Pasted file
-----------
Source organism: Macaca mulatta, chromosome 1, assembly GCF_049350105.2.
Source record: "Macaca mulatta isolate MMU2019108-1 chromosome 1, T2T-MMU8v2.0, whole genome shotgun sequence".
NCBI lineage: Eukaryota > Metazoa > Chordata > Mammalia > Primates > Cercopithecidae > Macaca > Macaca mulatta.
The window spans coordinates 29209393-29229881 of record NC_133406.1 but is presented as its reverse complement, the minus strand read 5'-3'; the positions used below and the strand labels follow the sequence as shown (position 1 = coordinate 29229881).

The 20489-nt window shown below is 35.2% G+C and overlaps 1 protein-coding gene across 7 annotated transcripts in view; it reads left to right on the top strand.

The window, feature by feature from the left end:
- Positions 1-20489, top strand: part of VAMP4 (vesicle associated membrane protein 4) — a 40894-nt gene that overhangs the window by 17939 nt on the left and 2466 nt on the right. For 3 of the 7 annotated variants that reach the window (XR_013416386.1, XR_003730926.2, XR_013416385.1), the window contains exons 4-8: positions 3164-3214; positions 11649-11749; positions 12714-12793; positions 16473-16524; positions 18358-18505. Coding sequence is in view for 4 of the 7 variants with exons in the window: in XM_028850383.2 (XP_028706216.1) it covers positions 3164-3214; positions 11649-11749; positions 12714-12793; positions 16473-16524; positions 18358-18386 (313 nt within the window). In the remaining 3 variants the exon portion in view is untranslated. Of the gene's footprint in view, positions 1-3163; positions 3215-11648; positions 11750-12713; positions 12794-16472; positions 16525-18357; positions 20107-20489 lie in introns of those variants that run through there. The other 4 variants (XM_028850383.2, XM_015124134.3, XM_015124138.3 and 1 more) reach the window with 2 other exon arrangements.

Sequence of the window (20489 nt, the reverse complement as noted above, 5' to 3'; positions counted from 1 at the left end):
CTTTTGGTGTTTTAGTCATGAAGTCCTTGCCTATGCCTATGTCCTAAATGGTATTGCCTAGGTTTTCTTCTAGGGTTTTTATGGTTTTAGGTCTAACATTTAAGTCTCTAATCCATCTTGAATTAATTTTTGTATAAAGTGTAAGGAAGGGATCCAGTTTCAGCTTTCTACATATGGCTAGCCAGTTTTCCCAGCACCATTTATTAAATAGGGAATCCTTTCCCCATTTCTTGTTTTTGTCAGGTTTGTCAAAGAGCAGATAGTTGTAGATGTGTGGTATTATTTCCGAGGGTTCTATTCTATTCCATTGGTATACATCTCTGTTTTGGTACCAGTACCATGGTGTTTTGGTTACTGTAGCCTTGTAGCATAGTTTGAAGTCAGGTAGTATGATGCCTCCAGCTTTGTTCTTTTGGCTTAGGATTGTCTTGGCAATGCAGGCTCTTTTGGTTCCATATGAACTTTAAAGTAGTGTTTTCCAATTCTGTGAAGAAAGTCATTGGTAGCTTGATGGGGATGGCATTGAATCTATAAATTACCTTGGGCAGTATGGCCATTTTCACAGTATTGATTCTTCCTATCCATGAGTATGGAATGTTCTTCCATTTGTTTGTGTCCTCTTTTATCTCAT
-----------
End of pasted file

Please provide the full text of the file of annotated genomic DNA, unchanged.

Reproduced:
Source organism: Macaca mulatta, chromosome 1, assembly GCF_049350105.2.
Source record: "Macaca mulatta isolate MMU2019108-1 chromosome 1, T2T-MMU8v2.0, whole genome shotgun sequence".
NCBI lineage: Eukaryota > Metazoa > Chordata > Mammalia > Primates > Cercopithecidae > Macaca > Macaca mulatta.
The window spans coordinates 29209393-29229881 of record NC_133406.1 but is presented as its reverse complement, the minus strand read 5'-3'; the positions used below and the strand labels follow the sequence as shown (position 1 = coordinate 29229881).

The 20489-nt window shown below is 35.2% G+C and overlaps 1 protein-coding gene across 7 annotated transcripts in view; it reads left to right on the top strand.

The window, feature by feature from the left end:
- Positions 1-20489, top strand: part of VAMP4 (vesicle associated membrane protein 4) — a 40894-nt gene that overhangs the window by 17939 nt on the left and 2466 nt on the right. For 3 of the 7 annotated variants that reach the window (XR_013416386.1, XR_003730926.2, XR_013416385.1), the window contains exons 4-8: positions 3164-3214; positions 11649-11749; positions 12714-12793; positions 16473-16524; positions 18358-18505. Coding sequence is in view for 4 of the 7 variants with exons in the window: in XM_028850383.2 (XP_028706216.1) it covers positions 3164-3214; positions 11649-11749; positions 12714-12793; positions 16473-16524; positions 18358-18386 (313 nt within the window). In the remaining 3 variants the exon portion in view is untranslated. Of the gene's footprint in view, positions 1-3163; positions 3215-11648; positions 11750-12713; positions 12794-16472; positions 16525-18357; positions 20107-20489 lie in introns of those variants that run through there. The other 4 variants (XM_028850383.2, XM_015124134.3, XM_015124138.3 and 1 more) reach the window with 2 other exon arrangements.

Sequence of the window (20489 nt, the reverse complement as noted above, 5' to 3'; positions counted from 1 at the left end):
CTTTTGGTGTTTTAGTCATGAAGTCCTTGCCTATGCCTATGTCCTAAATGGTATTGCCTAGGTTTTCTTCTAGGGTTTTTATGGTTTTAGGTCTAACATTTAAGTCTCTAATCCATCTTGAATTAATTTTTGTATAAAGTGTAAGGAAGGGATCCAGTTTCAGCTTTCTACATATGGCTAGCCAGTTTTCCCAGCACCATTTATTAAATAGGGAATCCTTTCCCCATTTCTTGTTTTTGTCAGGTTTGTCAAAGAGCAGATAGTTGTAGATGTGTGGTATTATTTCCGAGGGTTCTATTCTATTCCATTGGTATACATCTCTGTTTTGGTACCAGTACCATGGTGTTTTGGTTACTGTAGCCTTGTAGCATAGTTTGAAGTCAGGTAGTATGATGCCTCCAGCTTTGTTCTTTTGGCTTAGGATTGTCTTGGCAATGCAGGCTCTTTTGGTTCCATATGAACTTTAAAGTAGTGTTTTCCAATTCTGTGAAGAAAGTCATTGGTAGCTTGATGGGGATGGCATTGAATCTATAAATTACCTTGGGCAGTATGGCCATTTTCACAGTATTGATTCTTCCTATCCATGAGTATGGAATGTTCTTCCATTTGTTTGTGTCCTCTTTTATCTCAT